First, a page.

Yoga Practice

Getting in touch with my shoulder girdle


I have a very weak shoulder girdle that is hindering my ability to really be stable in inversions of all sorts – handstand, pincha mayurasana, full wheel (urdhva dhanurasana), etc. So when I saw a workshop titled, “Spread your Wings, Freedom through Integration of the Shoulder Girdle with Shanti”, I had to go. My goal of getting into pincha mayurasana this year desperately needed this.

When I hear the word girdle, I immediately think of old-timey undergarments to cinch and squeeze lady flesh before Spanx came along. Like so:

The whole point of a girdle is to tighten and support by pulling everything inward. And that’s kind of what the shoulder girdle is. It’s not just the shoulder area but all the muscles along the back and core that help support the entire upper body.

Shanti gave us a nice little anatomy lesson to kick off the workshop. I had no idea the shoulder blade (scapula) is the same piece of bone as the trapezius acromion process (pointy part at the top corner connecting to your arm). And by having the part that juts out toward the trapezius acromion process all in one, the range of motion of the arm is actually hindered. To get arms up fully requires some manipulation to get around the bone or some arching of the back.

This was big news to me. I thought I wasn’t as flexible in the shoulder as other people are, but it’s the way our skeletons are designed! I’m perfectly normal!

After that, we worked a lot on finding strength in downward facing dog and chaturanga. I will admit that I sometimes am never sure if I’m doing down dog right. It’s one of those postures that you do so often that you stop even thinking about it. Most of us who have been practicing a while probably sink in too far. Bringing the front of the rib cage back in and using more of the back and shoulder muscles to support it makes a huge difference.

Once we got really comfortable adjusting plank, chaturanga and downward dog, the real fun began. We used a strap around our arms above the elbows a lot to remind us to pull the muscle inward to support. It was a little weird trying to get into handstand with our elbows held at that distance, but it also gave me a lot more strength than when I was doing it without the strap. I got some great pointers on pincha mayurasana to keep my shoulders aligned with my elbows; I think I’ve been leaning too far forward and end up doing a wobbly noodle thing when my legs go up.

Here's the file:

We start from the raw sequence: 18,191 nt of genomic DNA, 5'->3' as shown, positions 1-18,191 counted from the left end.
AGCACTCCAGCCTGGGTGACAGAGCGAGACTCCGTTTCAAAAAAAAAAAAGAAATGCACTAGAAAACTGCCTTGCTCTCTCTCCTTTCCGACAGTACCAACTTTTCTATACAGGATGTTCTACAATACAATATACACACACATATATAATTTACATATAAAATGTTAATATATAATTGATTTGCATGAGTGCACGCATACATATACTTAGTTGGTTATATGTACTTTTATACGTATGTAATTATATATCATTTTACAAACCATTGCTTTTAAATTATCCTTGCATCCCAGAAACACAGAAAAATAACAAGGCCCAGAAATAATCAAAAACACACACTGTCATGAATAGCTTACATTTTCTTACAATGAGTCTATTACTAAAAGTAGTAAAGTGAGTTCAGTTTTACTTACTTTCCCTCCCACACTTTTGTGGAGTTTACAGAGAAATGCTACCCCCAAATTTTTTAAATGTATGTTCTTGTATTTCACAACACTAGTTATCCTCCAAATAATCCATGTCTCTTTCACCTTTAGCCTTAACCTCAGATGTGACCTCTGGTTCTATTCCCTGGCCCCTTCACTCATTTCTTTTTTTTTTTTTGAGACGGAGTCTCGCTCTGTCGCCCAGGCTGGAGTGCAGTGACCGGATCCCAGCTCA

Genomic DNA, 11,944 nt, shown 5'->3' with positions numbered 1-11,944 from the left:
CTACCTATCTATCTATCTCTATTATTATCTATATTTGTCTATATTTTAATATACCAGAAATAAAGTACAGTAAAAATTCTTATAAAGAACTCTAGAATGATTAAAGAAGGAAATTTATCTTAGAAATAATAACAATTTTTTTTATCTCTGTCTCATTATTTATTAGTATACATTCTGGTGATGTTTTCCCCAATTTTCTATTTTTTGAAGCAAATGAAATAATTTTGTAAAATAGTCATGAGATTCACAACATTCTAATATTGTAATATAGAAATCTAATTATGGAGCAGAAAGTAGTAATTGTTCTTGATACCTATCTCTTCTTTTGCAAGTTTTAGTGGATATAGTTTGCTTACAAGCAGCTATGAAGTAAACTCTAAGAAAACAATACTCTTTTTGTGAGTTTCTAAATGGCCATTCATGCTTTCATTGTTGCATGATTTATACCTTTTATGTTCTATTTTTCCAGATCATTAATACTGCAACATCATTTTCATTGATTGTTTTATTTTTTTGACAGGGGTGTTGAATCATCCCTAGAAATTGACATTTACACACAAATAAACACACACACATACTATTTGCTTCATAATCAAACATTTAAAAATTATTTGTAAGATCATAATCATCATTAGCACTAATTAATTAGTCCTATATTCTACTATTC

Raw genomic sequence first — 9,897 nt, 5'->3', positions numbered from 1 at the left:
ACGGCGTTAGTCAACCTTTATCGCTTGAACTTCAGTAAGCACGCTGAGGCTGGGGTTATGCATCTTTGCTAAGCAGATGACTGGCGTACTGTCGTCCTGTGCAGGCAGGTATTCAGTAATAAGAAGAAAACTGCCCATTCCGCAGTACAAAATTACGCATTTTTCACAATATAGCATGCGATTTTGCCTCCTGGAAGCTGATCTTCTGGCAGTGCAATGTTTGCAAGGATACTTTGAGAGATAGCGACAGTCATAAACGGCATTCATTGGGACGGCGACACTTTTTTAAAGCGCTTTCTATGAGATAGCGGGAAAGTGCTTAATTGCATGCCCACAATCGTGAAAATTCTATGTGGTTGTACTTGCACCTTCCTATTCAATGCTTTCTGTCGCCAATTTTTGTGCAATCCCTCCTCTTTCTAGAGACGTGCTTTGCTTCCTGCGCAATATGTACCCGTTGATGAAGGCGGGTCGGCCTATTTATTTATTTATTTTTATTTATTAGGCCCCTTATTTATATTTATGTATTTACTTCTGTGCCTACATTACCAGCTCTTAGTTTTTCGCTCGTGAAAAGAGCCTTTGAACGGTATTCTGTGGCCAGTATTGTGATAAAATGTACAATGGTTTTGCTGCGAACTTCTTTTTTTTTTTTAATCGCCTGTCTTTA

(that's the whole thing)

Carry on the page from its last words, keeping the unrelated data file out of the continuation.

Back bending has changed for me because of this workshop too. I think too much about my legs and my feet and forget to lead with my chest. It’s more about back strength than bending. *Mind blown*

It was such a fun workshop and so helpful to break down the postures and the anatomy of the poses. I’m excited to keep working on my inversions with all the new information I got. One step closer to achieving pincha mayurasana in 2013!

Related Posts Plugin for WordPress, Blogger...


  1. Yung says

    Unless I’m misunderstanding you, it sounds like you were told the trapezius is a bone? It is a muscle that does indeed insert into parts of the scapula… And I forgot that the the bony parts at the top are also a part of the scapula. Thanks for the anatomy review. Sounds like an interesting workshop!

    • Terri says

      oops. i meant the pointy part of the bone – the acromion process (totally just googled it). fact check fail!!!

    • Terri says

      this is what i get for not having my notebook with me to actually write stuff down. i was going off of my memory, and i think i like the word “trapezius” a lot. it stuck with me. it’s fun to say. haha.

Comments are closed.